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The officer who sent the paper to headquarters is dead; Sir David's own servant is dead; Sir David's will in favour of Madame Danterre has been published without even a protest." "Lady Rose will not be inclined to raise the question." "No, I believe that is true," said the lawyer; "Lady Rose Bright is a wise woman." But Mr.

But Molly did not know that to the brother officer who had been with him in his last moments Sir David had confided two plain envelopes, and had told him to send the first a blue one to his wife, and the second a white one to Madame Danterre, faintly murmuring the names and addresses in his dying voice. The same officer was himself killed a week later.

I think I must call her Molly at once," and the little round eyes looked wistful and kindly. Sir Edmund was able from this to conclude rightly that Mrs. Delaport Green was not aware of the existence of Madame Danterre, and would have no suspicions as to the sources of the fortune that supplied Molly's large allowance.

At last he went on: "Nurse Edith says she did not read the letter which was with the will. Directly she went on duty in the morning, and while Madame Danterre was asleep she put the papers back in the black box and the key of the box in its usual place in a little bag on a table standing close by the head of the bed. It was, as I have said, this same box which was put into Dr.

For do you suppose that, if it were in the last will which Akers and Stock witnessed on board ship, and there were any provision in it for Madame Danterre, Sir David Bright would have left capital absolutely in her possession? Mind you, she would have to announce that her mother was a criminal, and she would, in this just and high-minded world of ours, pass under a cloud herself.

He, too, in spite of annoyance, felt more hopeful than he had been for a long time. At Genoa they got long delayed letters and papers. In one of these a short paragraph announced the death of Madame Danterre. "It is believed," were the concluding words, "that she has left her large fortune to her daughter, Miss Mary Dexter."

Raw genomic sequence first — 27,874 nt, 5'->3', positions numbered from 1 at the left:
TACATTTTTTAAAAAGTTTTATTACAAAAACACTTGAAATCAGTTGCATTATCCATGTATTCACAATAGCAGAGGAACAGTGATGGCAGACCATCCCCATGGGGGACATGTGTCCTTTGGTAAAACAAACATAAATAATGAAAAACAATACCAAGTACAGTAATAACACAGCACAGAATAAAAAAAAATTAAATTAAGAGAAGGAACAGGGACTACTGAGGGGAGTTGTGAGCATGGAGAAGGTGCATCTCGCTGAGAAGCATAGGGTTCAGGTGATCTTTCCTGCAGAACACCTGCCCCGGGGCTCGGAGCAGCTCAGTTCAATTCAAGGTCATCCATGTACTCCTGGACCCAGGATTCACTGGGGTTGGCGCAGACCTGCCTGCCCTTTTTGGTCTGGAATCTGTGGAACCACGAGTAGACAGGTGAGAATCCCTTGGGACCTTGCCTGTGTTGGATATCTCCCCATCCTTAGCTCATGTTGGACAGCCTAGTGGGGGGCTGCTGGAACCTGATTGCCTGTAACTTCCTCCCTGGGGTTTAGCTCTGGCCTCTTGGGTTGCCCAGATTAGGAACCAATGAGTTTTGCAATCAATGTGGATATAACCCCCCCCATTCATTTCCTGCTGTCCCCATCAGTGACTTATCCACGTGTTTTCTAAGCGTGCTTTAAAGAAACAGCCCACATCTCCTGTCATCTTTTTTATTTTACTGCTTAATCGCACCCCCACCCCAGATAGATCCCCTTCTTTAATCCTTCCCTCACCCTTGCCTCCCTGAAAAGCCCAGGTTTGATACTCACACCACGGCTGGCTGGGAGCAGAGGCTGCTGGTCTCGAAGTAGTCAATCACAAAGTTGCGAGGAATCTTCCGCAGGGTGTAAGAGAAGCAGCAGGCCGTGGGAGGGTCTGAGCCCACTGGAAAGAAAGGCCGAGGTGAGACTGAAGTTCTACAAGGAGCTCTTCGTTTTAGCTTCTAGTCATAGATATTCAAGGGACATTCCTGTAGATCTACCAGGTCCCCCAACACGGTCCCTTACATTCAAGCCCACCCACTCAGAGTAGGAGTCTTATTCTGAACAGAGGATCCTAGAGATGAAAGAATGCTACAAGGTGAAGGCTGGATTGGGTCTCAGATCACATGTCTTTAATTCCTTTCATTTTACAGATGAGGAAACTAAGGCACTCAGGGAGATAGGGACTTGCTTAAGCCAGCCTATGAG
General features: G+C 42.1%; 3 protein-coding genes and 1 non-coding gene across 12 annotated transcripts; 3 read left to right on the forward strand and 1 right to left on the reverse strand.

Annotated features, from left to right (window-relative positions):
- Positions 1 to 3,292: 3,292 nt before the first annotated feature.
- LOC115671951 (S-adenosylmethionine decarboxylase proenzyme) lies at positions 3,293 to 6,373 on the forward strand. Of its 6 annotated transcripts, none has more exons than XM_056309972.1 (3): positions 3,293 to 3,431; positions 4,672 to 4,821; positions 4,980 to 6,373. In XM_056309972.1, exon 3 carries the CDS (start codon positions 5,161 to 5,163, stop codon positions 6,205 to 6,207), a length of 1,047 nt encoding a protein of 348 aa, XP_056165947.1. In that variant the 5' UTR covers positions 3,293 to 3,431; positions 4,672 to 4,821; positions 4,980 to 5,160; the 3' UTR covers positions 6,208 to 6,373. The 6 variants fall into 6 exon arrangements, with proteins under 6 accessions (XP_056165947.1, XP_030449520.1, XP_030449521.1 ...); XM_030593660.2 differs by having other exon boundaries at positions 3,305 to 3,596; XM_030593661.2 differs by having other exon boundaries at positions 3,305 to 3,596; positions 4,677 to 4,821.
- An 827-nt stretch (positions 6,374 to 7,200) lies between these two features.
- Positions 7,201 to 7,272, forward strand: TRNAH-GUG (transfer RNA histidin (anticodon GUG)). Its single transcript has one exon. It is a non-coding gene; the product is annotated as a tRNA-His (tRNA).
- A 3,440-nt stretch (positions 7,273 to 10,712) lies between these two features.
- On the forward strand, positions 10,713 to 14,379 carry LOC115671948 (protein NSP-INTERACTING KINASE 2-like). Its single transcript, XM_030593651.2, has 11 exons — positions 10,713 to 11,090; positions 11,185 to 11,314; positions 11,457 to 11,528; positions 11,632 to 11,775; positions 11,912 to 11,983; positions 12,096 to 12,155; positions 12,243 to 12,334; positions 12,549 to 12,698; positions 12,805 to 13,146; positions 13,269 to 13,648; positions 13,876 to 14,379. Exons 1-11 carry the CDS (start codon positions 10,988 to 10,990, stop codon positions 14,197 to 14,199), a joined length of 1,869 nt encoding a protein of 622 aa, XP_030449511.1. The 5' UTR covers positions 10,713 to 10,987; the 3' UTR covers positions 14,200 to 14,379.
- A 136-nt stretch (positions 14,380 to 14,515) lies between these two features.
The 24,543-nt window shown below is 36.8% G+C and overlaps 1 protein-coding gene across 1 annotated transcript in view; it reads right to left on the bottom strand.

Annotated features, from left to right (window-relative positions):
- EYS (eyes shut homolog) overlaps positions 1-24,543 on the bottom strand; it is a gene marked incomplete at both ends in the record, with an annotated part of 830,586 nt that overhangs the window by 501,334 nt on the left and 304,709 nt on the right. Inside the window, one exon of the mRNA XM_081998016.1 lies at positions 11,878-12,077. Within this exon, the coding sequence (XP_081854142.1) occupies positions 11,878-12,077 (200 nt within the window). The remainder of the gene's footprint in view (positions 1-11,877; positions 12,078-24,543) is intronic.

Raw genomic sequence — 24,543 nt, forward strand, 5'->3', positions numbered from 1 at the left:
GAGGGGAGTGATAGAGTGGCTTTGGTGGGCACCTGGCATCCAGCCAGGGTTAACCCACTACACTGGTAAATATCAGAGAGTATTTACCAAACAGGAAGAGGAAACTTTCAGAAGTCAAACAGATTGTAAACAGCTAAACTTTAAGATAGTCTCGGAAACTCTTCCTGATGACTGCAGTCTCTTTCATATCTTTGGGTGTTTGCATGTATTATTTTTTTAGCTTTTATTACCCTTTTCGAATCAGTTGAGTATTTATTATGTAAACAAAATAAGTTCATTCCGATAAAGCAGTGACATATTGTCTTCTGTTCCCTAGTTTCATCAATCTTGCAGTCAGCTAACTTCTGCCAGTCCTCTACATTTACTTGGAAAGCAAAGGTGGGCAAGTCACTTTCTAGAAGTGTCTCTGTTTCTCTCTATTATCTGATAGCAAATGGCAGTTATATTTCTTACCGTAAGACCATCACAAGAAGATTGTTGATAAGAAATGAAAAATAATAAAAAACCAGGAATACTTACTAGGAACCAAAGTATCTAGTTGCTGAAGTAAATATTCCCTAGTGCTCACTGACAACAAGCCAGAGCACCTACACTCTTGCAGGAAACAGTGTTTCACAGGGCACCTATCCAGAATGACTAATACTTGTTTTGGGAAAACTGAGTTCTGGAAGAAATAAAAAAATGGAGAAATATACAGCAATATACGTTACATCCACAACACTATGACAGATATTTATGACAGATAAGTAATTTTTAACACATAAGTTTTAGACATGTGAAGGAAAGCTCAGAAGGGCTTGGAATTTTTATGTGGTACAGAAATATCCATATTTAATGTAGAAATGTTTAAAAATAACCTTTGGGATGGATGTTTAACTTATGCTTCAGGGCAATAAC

From Florence had come the information that Madame Danterre was supposed to be in failing health, and that she had been seldom seen to drive out of her secluded grounds this summer, whereas last year she used to go long distances in her old-fashioned English carriage in the evenings.

Yet he believed in Molly's innocence without an effort. What was there to prove that Madame Danterre had not destroyed the will after Nurse Edith copied it? She had the key and the box within reach, and the dying, again and again, have shown incalculable strength far greater than was needed in order to get at the will and burn it while a nurse was absent or asleep.

It was evident to the onlooker at the installation of Madame Danterre in the shady, open space where three alleys met, that everything to do with her person was carried out with the care and reverence befitting a religious ceremony; and there was almost a ludicrous degree of pride in her bearing and gestures.

His two friends in Florence did their best for him, but they were before long driven to recommend Pietrino, a well-known detective, as the only person who could find out for Grosse in what houses it might be possible to meet Madame Danterre. Grosse soon recognised the remarkable gifts of the Italian detective, and confided to him the whole case in all its apparent hopelessness.